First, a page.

Teaching American History

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Kansas 2010 Grant Abstracts

Grantee Name:

ESSDACK

Project Name:

A Century of Progress: Thinking Historically Through the 1800s

Project Director:

Terry Fehrenbach

Funding for Years 1-3:

$943,418

Number of Teachers Served Overall:

40

Number of School Districts Served:

25

Grade Levels:

6-8

Partners:

Gilder Lehrman Institute of American History, Washburn University, National Archives and Records Administration-Central Plains Region, Kansas Council for History Education, Kansas State University

Topics:

The New Nation, the Industrial Revolution, abolitionism, American sectionalism, Civil War and Reconstruction, Westward Expansion, the growth of cities, immigration

Methods:

Graduate-level workshops, summer institutes, Web-based projects

The districts involved in this project are located in central Kansas, where budget cuts and prioritization of reading and math have reduced the amount of professional development available to history teachers. A Century of Progress: Thinking Historically Through the 1800s teachers will commit to a series of school-year workshops and 4-day summer institutes led by professors, visiting historians, authors and specialists in history teaching strategies and technology integration. These in-person events will be complemented by online conversations, classroom visits and attendance at the Kansas Council for History Education annual conference. The 40 participating middle school teachers will be selected according to interest and need. Three overarching themes will guide this project: (1) the significant issues, episodes and turning points in U.S. history; (2) how the words and deeds of individual Americans have determined the course of our nation; and (3) how the principles of freedom and democracy have shaped this country's struggles and achievements as well as its social, political and legal institutions and relations. All content will align with the state's eighth grade standards and will be aimed at cultivating an awareness of America's multi-ethnic history. Instructional strategies will range from the time tested, such as effective use of primary resources, to the cutting edge, such as use of the iPod touch to store, access and share teacher-created lessons and activities among participants. Methods instruction will also include understanding points of view, formulating research questions and improving reading comprehension. Teacher-created materials will be posted on a Web site, and teachers will provide training to colleagues in their schools and districts.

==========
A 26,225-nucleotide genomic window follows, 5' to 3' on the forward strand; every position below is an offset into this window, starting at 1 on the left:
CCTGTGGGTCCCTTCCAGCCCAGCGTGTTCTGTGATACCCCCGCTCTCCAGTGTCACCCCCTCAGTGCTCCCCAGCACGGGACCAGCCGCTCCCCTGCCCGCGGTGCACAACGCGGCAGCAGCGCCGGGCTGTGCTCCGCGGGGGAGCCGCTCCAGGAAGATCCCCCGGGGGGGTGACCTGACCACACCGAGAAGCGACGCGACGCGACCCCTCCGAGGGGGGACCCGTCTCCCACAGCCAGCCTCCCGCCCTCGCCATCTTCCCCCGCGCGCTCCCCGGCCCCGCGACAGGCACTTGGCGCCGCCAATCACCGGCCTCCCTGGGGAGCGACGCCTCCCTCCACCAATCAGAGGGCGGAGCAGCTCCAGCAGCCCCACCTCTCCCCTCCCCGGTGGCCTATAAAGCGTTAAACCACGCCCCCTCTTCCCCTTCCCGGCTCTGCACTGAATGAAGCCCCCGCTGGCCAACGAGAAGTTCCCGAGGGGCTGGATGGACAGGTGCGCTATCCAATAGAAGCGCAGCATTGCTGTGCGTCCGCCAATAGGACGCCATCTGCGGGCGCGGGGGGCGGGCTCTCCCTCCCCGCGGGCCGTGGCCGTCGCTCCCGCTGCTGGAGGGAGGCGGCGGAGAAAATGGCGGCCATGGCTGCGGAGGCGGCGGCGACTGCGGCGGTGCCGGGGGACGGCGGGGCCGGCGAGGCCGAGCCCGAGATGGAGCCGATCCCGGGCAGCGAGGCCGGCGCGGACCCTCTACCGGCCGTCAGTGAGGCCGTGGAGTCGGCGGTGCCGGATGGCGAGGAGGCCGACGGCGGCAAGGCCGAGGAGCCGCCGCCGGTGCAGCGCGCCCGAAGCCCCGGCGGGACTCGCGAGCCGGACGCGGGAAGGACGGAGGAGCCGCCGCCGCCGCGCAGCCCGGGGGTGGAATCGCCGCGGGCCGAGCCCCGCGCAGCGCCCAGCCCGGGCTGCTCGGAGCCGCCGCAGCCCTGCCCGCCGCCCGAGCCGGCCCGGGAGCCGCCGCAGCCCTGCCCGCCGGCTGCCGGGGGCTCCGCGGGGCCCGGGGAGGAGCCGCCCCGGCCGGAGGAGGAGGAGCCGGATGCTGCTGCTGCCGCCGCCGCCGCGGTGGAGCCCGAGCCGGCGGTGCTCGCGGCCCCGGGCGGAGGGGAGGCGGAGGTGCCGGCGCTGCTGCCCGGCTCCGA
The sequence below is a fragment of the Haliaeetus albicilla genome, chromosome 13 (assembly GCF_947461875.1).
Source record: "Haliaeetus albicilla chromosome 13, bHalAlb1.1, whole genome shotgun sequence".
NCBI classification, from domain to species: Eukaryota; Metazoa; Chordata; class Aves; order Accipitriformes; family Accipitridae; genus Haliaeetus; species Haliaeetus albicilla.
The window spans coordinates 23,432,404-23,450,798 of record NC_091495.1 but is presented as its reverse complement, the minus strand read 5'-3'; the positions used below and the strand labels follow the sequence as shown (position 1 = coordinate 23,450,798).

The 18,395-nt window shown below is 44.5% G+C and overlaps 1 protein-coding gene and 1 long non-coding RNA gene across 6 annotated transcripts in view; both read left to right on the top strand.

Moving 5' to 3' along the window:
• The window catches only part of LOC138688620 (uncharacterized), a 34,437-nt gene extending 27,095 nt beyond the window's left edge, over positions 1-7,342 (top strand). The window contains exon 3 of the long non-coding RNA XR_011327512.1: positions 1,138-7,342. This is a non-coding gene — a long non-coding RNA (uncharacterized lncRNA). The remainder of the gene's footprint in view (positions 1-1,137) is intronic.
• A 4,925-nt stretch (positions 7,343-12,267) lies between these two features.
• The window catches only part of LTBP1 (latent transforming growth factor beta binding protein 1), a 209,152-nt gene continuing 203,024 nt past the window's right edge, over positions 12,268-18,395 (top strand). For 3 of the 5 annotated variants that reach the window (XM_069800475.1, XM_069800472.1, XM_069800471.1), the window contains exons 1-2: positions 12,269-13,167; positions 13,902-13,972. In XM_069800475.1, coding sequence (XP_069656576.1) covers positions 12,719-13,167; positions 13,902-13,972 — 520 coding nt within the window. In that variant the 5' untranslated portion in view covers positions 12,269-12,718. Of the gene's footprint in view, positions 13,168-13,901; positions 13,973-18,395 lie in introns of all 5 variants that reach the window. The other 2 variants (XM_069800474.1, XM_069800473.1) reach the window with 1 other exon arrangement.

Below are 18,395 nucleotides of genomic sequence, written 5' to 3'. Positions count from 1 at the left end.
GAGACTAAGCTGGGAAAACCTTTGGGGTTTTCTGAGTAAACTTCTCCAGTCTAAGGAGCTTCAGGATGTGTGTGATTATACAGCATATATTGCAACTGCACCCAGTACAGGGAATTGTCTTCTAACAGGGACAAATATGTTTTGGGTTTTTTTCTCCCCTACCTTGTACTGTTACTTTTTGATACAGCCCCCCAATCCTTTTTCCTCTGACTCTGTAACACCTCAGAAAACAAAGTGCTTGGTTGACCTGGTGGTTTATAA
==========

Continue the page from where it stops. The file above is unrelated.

Grantee Name:

Olathe District Schools #233

Project Name:

Connecting Learning and Instruction in Olathe (CLIO): We the People: In Search of a More Perfect Union

Project Director:

Maureen P. Donegan

Funding for Years 1-3:

$814,862

Number of Teachers Served Overall:

20

Number of School Districts Served:

1

Grade Levels:

5-12

Partners:

University of Kansas, National Archives and Records Administration, Kansas State Historical Society, Nelson-Atkins Museum of Art, National Indian Law Library, David Library of the American Revolution, Stanford University

Topics:

American Indians; American Revolution; Constitution; Slavery; Civil War; Progressivism; Environmentalism; World War I; Dust Bowl; New Deal; World War II; Cold War; Civil Rights, Vietnam; United States and Global Commitments; Kansas History

Methods:

Colloquia, field studies, lectures, book studies

In this Kansas City metropolitan district, budget cuts have significantly altered teaching assignments, resulting in more American history teachers who need better preparation. For each semester during the three years, the same 20 teachers will participate in eight semester-long colloquia, three 3-day lecture series, and three 5-day travel research workshops led by faculty from the University of Kansas history department. Over the course of the project, the teachers will conduct independent research, create lesson plans and attend 10 professional development sessions for additional training on historiography, pedagogy and local American history resources. Instructional resource teachers will provide feedback to the teachers through classroom observations. The project will explore continuity and change in American history by examining how the founding fathers drafted the Constitution to facilitate changes, recognizing that the nation was not yet perfect. It will also examine the economic, social and political factors that shaped the meaning of "We the People" over time, tracing the causes and effects of the events that have pushed the nation toward becoming a "more perfect union." Participating teachers will learn how to locate and use evidence in primary and secondary sources to interpret the past and explore different perspectives and points of view. They can earn 19 hours of graduate credit through the University of Kansas or receive professional development points through the district. A Web site will feature all the project products and resources, including faculty lectures, classroom videos of teachers and students, lesson and unit plans, electronic field trips, book reviews, and course and workshop syllabi.


 
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Last Modified: 11/23/2010